These are pre-packaged modules that combine several mods into a single, installable package. The components are designed to be worn in armor and to work properly with one another, as well as interact with other pre-packaged modules through standard interfaces. The benefits of using a pre-packaged module is that they usually have a slot savings over installing individual components separately. However, these packages generally carry a much higher cost.

NOTE: Component Quality for all pre-packaged modules is Standard.

Communications Packages:


Military Wrist-comlink (button activated)​
Range: 50km, Low Orbit​
Difficulty to Jam/Tap/Decrypt: 16-20 / 21-25 / 35+​
Location: Arm (Internal: 1, External 1)​
Included Mods: Comlink, Power Cell​
Cost: 150c​

Helmet Comm

Military voice and tongue-activated comlink.​
May be linked to other computerized armor systems to allow voice commands.​
External vocodor can be deactivated, allowing speaking to comlink in private.​
Contains Hearing enhancement & protection hardware within the earpieces.​

Bonus: +1D Audio PERC, Automatic Hearing protection​

Range: 50km, Low Orbit​
Difficulty to Jam/Tap/Decrypt: 16-20 / 21-25 / 35+​
Location: Helmet (Internal: 1, External: 1)​
Included Mods: Comlink, Power Cell​
Cost: 200c​

Optics Packages:

Multi-Frequency Target Acquisition System (MFTAS)

A fully-contained, helmet mounted, vision enhancement system designed for soldiers.​
Low-Vis: Bonus to Perception in low visibility (low light, smoke, fire, dust, clouds)​
Motion: Bonus to Ranged attacks vs targets travelling greater than 10m per round.​
Polarized: Prevents flash-blinding due to intense light sources, flashbang grenades, etc.​
Weapon Link: Connects via Comlink (not incl.) to electronic Weapon sights (not incl.).​
See Weapon Sight for Bonus details.

*Macrobinocular Viewplate: Extends non-penalty view range (in Meters)​
Location: Helmet (Internal: 4, External: 4)​
Included Mods: Helmet Visor Display, Sensor (IR), Sensor (Motion)​
Sensor (UV, some models), Computer, Power Cell, Wiring Harness​

Clone Phase 1+1+1NA2,R1000c
Clone Phase 2+1D+1DNA2,X2000c
Clone SpecForce+2D+1D50-100/200/5003,X3000c
Imp Stormtrooper+2D+2DNA2,X2500c
Imp Scout-trooper+2D+2D100-250/500/10003,X4000c
Imp Royal Guard+3D+2DNA4,X5000c
Imp SpecForce+3D+2D100-250/500/10004,X6000c

Sensor Pod

A self-contained monocular sensor pod that folds down in front of the wearer’s eye.​
Provides a bonus to Search and Sensors skill rolls.​
Location: Helmet (Internal: 1, External 3)​
Cost: 300c​
Included Mods: Sensor, Display, Power Cell​


Macrobinocular Attachment

An external drop-down Macrobinocular unit that folds down in front of the wearer’s visor.​
Bonus: Extends view range (in Meters) up to 100-250/500/1000​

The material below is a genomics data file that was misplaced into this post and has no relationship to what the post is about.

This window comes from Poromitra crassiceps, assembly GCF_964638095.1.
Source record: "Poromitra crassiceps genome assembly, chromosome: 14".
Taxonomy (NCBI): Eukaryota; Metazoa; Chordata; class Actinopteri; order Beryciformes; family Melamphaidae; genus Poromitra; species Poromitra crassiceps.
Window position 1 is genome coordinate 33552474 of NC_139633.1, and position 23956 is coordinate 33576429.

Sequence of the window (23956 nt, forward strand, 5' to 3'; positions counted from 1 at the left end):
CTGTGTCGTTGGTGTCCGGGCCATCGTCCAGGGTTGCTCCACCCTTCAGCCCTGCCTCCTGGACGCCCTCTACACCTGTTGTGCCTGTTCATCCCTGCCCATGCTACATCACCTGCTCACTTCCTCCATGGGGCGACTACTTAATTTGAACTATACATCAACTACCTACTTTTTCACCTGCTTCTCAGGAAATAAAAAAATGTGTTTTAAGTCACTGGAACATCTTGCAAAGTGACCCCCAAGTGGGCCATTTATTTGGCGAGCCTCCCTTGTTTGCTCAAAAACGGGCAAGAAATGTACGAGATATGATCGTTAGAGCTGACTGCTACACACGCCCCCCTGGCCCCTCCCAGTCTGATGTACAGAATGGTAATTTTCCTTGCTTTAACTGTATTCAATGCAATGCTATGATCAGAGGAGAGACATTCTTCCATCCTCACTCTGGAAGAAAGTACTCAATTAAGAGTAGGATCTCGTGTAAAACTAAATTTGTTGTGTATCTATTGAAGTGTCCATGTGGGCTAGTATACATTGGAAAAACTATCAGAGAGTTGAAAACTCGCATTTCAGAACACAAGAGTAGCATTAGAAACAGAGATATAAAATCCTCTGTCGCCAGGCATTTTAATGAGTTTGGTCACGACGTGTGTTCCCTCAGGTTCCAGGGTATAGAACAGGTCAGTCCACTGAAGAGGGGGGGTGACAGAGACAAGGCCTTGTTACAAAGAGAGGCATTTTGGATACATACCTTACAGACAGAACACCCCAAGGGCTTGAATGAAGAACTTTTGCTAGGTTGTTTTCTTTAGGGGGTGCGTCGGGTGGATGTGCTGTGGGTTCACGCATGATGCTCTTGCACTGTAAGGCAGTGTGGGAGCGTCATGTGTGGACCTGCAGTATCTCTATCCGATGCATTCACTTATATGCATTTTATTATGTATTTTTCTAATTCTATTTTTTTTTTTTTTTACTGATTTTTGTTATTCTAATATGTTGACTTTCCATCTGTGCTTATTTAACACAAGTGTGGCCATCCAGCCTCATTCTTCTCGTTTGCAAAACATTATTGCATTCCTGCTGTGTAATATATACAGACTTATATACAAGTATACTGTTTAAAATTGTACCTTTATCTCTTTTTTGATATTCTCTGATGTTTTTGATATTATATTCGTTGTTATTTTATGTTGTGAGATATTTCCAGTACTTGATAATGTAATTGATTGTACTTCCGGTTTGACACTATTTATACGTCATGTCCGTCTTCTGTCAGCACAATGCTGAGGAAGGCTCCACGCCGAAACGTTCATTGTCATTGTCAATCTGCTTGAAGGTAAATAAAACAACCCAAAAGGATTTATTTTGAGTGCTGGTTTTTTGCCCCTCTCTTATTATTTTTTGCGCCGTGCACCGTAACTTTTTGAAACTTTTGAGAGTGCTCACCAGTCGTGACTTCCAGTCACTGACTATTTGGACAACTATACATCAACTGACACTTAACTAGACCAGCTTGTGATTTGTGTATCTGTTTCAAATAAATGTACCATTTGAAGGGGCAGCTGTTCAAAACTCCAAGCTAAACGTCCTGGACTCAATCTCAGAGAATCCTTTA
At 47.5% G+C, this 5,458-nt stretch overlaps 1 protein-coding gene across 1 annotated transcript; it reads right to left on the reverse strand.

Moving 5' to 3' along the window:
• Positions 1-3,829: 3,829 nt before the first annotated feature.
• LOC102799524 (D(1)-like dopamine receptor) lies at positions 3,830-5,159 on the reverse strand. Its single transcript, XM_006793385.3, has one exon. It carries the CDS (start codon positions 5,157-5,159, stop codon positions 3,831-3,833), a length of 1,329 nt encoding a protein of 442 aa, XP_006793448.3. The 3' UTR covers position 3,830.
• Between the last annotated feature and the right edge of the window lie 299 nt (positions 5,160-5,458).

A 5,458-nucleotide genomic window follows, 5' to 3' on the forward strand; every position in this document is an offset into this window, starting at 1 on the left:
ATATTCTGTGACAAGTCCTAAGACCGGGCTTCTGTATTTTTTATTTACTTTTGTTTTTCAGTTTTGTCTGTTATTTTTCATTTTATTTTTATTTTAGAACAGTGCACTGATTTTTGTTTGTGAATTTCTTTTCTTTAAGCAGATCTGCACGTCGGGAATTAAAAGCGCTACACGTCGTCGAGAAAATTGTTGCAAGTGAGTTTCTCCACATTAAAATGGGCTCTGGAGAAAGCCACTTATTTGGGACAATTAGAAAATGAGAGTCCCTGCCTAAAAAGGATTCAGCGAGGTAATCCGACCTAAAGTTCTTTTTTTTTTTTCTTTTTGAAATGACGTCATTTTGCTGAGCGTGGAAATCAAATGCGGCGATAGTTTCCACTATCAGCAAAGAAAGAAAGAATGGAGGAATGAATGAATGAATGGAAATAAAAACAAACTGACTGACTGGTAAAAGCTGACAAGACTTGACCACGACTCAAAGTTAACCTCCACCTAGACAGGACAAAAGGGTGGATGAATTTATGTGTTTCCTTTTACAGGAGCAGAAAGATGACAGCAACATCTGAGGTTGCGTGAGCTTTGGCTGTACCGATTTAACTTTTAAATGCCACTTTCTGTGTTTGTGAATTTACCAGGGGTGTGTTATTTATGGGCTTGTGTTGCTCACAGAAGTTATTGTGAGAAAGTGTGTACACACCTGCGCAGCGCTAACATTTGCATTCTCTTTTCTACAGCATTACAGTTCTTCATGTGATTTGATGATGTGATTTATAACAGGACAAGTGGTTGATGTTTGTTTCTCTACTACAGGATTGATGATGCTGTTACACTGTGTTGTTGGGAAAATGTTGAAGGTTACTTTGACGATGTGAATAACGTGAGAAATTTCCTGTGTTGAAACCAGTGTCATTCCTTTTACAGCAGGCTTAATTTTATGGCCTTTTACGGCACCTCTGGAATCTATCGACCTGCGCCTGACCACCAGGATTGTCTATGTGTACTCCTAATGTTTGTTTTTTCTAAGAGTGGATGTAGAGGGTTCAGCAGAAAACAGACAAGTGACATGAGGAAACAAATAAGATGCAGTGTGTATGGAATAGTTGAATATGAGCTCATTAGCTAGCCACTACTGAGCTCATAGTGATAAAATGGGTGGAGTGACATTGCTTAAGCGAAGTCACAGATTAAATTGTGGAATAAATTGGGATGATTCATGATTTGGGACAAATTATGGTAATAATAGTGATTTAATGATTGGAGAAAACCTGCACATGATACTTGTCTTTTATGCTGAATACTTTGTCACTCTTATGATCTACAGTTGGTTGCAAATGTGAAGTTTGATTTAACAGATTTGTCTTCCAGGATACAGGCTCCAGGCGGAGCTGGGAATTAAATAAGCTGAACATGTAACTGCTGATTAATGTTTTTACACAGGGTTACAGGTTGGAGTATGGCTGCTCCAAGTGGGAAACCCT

Location: Helmet (Internal: 1, External: 3)​
Cost: 300c​
Included Mods: Macrobinocular Viewplate, Display, Power Cell​

Environmental Packages:

Basic Envirosuit

Built-in breath mask to filter out harmful molecules.​
Climate-controlled body glove (+1D Survival in hostile environments)​
Helmet: (Internal: 1, External: 1)​
Torso: (Internal: 1, External: 0)​
Body Glove: (Internal: 1, External: 1)​

Cost: 600c​
Included Mods: Breath Mask, Heater/Cooler, Power Cell​

Hermetic Enviro-filter:

Built-in breath mask to filter out harmful molecules.​
Limited-Vacuum, 2 Hours oxygen supply in low/no atmosphere​
Climate-controlled body glove (+1D Survival in hostile environments)​
Helmet: (Internal: 1, External: 1)​
Torso: (Internal: 2, External: 0)​
Body Glove: (Internal: 1, External: 1)​

Cost: 1200c​
Included Mods: Enviro-Seal, Breath Mask, Heater/Cooler, Life Support, Power Cell (2h)​

Zero-G Life Support System

Hard-Vacuum capable for extended periods of time.​
Built-in breath mask to filter out harmful molecules.​
Vacuum-rated Climate-controlled body glove (+2D Survival in hostile environments)​
10 Hours oxygen supply in low/no atmosphere​
Posi-Trak Grav Field Boots​
Helmet: (Internal: 1, External: 1)​
Torso: (Internal: 3, External: 0)​
Body Glove: (Internal: 2, External: 2)​
Boots: (Internal: 2, External: 1)​

Cost: 1800c​
Included Mods: Enviro-Seal, Breath Mask, Heater/Cooler, Life Support, Power Cell (10h)​

Integrated Backpacks:

Coming Soon​


The quality of the components used in the armor will have a significant effect on both the design, and the actual construction later, according to the following chart. This does not reflect the bonus imparted by a component, but the craftsmanship, fit & finish, and ultimately suitability of the component to be used in a suit of armor.

Higher quality parts are easier to install but cost more, whereas lower quality parts are harder to integrate but cost less. Components can also be modified to fit, but this will require either hiring someone to do the work, which costs more money, or performing the work oneself.

To perform the work oneself requires having the proper tools and rolling the appropriate skills, all at the GM’s discretion. Please discuss this option with the GM prior to attempting to perform it.